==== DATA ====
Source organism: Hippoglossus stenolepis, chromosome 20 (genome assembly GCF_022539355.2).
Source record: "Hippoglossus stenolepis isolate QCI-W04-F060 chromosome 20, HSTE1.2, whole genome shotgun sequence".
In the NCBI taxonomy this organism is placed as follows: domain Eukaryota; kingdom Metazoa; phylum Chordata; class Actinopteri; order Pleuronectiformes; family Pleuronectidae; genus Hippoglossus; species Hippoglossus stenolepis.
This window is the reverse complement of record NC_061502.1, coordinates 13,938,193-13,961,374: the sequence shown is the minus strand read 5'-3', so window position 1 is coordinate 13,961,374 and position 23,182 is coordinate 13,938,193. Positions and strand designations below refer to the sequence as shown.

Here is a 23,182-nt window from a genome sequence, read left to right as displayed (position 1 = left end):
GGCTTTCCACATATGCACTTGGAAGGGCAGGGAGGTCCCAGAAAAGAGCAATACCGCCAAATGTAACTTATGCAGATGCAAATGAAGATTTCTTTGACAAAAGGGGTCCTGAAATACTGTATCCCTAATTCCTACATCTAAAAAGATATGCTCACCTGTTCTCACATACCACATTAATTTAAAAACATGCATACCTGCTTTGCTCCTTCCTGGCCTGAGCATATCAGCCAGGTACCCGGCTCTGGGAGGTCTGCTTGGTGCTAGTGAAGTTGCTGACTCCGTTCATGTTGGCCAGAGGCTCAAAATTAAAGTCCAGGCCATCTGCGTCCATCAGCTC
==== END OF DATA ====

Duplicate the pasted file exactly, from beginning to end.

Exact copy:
Source organism: Hippoglossus stenolepis, chromosome 20 (genome assembly GCF_022539355.2).
Source record: "Hippoglossus stenolepis isolate QCI-W04-F060 chromosome 20, HSTE1.2, whole genome shotgun sequence".
In the NCBI taxonomy this organism is placed as follows: domain Eukaryota; kingdom Metazoa; phylum Chordata; class Actinopteri; order Pleuronectiformes; family Pleuronectidae; genus Hippoglossus; species Hippoglossus stenolepis.
This window is the reverse complement of record NC_061502.1, coordinates 13,938,193-13,961,374: the sequence shown is the minus strand read 5'-3', so window position 1 is coordinate 13,961,374 and position 23,182 is coordinate 13,938,193. Positions and strand designations below refer to the sequence as shown.

Here is a 23,182-nt window from a genome sequence, read left to right as displayed (position 1 = left end):
GGCTTTCCACATATGCACTTGGAAGGGCAGGGAGGTCCCAGAAAAGAGCAATACCGCCAAATGTAACTTATGCAGATGCAAATGAAGATTTCTTTGACAAAAGGGGTCCTGAAATACTGTATCCCTAATTCCTACATCTAAAAAGATATGCTCACCTGTTCTCACATACCACATTAATTTAAAAACATGCATACCTGCTTTGCTCCTTCCTGGCCTGAGCATATCAGCCAGGTACCCGGCTCTGGGAGGTCTGCTTGGTGCTAGTGAAGTTGCTGACTCCGTTCATGTTGGCCAGAGGCTCAAAATTAAAGTCCAGGCCATCTGCGTCCATCAGCTC